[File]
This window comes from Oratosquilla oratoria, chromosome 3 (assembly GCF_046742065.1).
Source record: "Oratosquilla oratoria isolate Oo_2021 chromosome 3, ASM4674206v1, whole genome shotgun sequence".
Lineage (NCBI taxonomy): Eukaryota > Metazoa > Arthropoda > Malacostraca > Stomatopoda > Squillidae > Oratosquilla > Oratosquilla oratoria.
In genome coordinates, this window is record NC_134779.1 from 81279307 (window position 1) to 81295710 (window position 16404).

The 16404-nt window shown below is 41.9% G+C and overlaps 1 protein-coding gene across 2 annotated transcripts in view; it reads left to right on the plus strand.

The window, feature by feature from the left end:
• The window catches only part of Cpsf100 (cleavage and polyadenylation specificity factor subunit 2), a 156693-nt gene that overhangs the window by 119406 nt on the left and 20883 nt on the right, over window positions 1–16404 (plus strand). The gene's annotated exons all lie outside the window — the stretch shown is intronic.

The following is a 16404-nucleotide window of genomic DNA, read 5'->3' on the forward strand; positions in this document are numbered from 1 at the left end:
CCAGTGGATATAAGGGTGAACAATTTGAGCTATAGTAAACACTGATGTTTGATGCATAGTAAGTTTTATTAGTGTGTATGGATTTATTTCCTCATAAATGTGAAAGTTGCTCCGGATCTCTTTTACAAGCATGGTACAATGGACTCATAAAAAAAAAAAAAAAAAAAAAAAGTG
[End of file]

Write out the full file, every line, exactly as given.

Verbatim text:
This window comes from Oratosquilla oratoria, chromosome 3 (assembly GCF_046742065.1).
Source record: "Oratosquilla oratoria isolate Oo_2021 chromosome 3, ASM4674206v1, whole genome shotgun sequence".
Lineage (NCBI taxonomy): Eukaryota > Metazoa > Arthropoda > Malacostraca > Stomatopoda > Squillidae > Oratosquilla > Oratosquilla oratoria.
In genome coordinates, this window is record NC_134779.1 from 81279307 (window position 1) to 81295710 (window position 16404).

The 16404-nt window shown below is 41.9% G+C and overlaps 1 protein-coding gene across 2 annotated transcripts in view; it reads left to right on the plus strand.

The window, feature by feature from the left end:
• The window catches only part of Cpsf100 (cleavage and polyadenylation specificity factor subunit 2), a 156693-nt gene that overhangs the window by 119406 nt on the left and 20883 nt on the right, over window positions 1–16404 (plus strand). The gene's annotated exons all lie outside the window — the stretch shown is intronic.

The following is a 16404-nucleotide window of genomic DNA, read 5'->3' on the forward strand; positions in this document are numbered from 1 at the left end:
CCAGTGGATATAAGGGTGAACAATTTGAGCTATAGTAAACACTGATGTTTGATGCATAGTAAGTTTTATTAGTGTGTATGGATTTATTTCCTCATAAATGTGAAAGTTGCTCCGGATCTCTTTTACAAGCATGGTACAATGGACTCATAAAAAAAAAAAAAAAAAAAAAAAGTG